OpenSea Acquires Gem

OpenSea Acquires Gem

Gem, a marketplace aggregator where buyers can purchase NFTs from multiple marketplaces, has been purchased by OpenSea. This move has created much controversy in the NFT space, a space which sprung up in reaction against overly centralized power. What does this mean for the NFT marketplace going forward, and what are OpenSea’s plans for the future?

About Gem

Gem is a platform that makes it easy for users to list, buy and sell NFTs on multiple marketplaces at once. As part of this, Gem allows users to buy multiple NFTs at once, rather than one at a time, and helps them save on gas fees – which is an ongoing issue with chains like Ethereum. And as if that wasn’t enough, Gem allows users to pay with ERC-20 tokens instead of ETH, making it hugely convenient to trade NFTs.

If you haven’t heard of Gem before, no worries — Gem only launched to the public in January 2022. However, thanks to its user-friendly interface and gas fee efficiencies, it quickly became popular among NFT enthusiasts. The fact that OpenSea has acquired it after only three months of public operation really says something about how swiftly things move in the NFT space. Just when Gem is getting wider recognition and popularity, it’s already been snapped up by a larger, more established entity.

Currently, Gem supports trade with OpenSea, Looks Rare, NFTZ, and X2Y2. The platform recently added sudo integration as well, and plans to expand integration with other marketplaces, such as Foundation and Coinbase.

Generating a lot of positive buzz from users in its first few months of public operation, Gem was clearly a rising star in the NFT trading space. Now that it will be in the hands of OpenSea, its fate is uncertain.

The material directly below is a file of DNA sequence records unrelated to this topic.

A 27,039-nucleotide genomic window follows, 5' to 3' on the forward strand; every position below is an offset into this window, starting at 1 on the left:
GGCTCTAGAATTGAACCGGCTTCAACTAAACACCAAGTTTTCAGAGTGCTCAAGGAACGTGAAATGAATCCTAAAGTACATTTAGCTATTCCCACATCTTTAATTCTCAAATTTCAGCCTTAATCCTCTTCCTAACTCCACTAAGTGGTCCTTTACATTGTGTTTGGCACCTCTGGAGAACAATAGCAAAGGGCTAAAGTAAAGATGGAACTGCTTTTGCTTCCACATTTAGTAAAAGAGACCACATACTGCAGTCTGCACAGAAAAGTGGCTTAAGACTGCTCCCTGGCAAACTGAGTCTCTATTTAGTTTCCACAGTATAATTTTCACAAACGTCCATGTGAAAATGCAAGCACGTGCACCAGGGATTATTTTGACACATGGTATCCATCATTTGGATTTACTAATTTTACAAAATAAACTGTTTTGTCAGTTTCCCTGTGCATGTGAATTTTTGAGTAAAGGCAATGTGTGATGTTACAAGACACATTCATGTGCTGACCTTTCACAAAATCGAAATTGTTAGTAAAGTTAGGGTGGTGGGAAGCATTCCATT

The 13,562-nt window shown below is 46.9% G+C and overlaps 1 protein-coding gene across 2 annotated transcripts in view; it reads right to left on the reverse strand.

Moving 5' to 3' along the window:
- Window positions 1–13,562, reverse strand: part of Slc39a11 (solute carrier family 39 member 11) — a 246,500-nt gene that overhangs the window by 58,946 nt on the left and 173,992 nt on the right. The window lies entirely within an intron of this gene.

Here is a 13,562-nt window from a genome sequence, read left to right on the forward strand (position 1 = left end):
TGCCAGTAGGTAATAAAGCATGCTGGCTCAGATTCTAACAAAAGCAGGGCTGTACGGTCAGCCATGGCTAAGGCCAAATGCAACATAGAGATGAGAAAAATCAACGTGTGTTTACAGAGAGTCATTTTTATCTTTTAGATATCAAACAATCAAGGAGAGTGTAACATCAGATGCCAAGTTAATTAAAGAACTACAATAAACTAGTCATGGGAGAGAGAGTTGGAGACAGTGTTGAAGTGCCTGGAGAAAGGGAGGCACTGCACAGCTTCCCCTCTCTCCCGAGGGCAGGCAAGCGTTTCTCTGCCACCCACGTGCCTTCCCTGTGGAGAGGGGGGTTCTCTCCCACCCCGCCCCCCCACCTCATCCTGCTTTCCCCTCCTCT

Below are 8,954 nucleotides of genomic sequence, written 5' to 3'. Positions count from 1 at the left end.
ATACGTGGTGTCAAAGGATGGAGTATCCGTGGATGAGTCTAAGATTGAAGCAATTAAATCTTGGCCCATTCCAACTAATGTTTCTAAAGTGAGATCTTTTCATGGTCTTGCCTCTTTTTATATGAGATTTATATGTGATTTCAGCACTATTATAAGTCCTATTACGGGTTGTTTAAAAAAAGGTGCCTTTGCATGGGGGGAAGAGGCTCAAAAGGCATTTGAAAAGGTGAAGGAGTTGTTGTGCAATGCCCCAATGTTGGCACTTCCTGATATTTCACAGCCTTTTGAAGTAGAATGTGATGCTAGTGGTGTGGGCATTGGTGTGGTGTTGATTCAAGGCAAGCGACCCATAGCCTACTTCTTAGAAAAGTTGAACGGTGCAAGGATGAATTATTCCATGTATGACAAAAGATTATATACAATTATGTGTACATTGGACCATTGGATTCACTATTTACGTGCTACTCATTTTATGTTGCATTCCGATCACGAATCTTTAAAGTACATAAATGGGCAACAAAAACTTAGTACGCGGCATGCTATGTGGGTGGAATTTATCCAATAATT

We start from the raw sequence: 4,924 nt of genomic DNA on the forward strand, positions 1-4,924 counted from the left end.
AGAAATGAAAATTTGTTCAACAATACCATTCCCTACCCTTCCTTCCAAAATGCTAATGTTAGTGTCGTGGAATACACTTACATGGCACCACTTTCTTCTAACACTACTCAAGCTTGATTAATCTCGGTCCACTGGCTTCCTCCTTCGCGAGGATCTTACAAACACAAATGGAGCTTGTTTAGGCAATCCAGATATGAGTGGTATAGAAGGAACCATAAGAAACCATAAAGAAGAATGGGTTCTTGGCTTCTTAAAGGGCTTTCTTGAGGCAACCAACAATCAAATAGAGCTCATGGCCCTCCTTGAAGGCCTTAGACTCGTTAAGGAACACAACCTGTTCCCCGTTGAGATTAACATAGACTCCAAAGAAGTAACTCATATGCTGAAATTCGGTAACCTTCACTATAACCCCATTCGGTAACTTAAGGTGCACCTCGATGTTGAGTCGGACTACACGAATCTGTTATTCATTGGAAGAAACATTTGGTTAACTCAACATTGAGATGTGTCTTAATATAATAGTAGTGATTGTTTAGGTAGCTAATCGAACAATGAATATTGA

No Gem drop - not yet

One immediate effect of this acquisition is the cancellation of the teased Gem airdrop. Previously, Gem had teased releasing its own token, but now that OpenSea has acquired it will be delayed or might not happen at all. It’s possible that OpenSea may launch its own token in the future, but at the moment such plans are unclear.

In its announcement, OpenSea claimed that the way Gem is run won’t change, saying that “the acquisition will accelerate Gem’s roadmap for advanced users, and let us learn from their expertise, and bring in some of Gem’s top features to OpenSea.” Sounds good, right?

For its part, Gem has also assured users, writing on Twitter, “the Gem you know and love won’t change a bit.” Gem also reiterated that this will be only a good thing, looking forward to improving the user experience. 

OpenSea also mentioned in their press release letting go a member of Gem’s leadership team, known as Neso, as part of their diligence upon preparing for the acquisition. No further details are outlined, likely to protect privacy and prevent controversy. However, this was likely included in the announcement to pre-empt any future revelations about this individual that may surface.

Crypto community reacts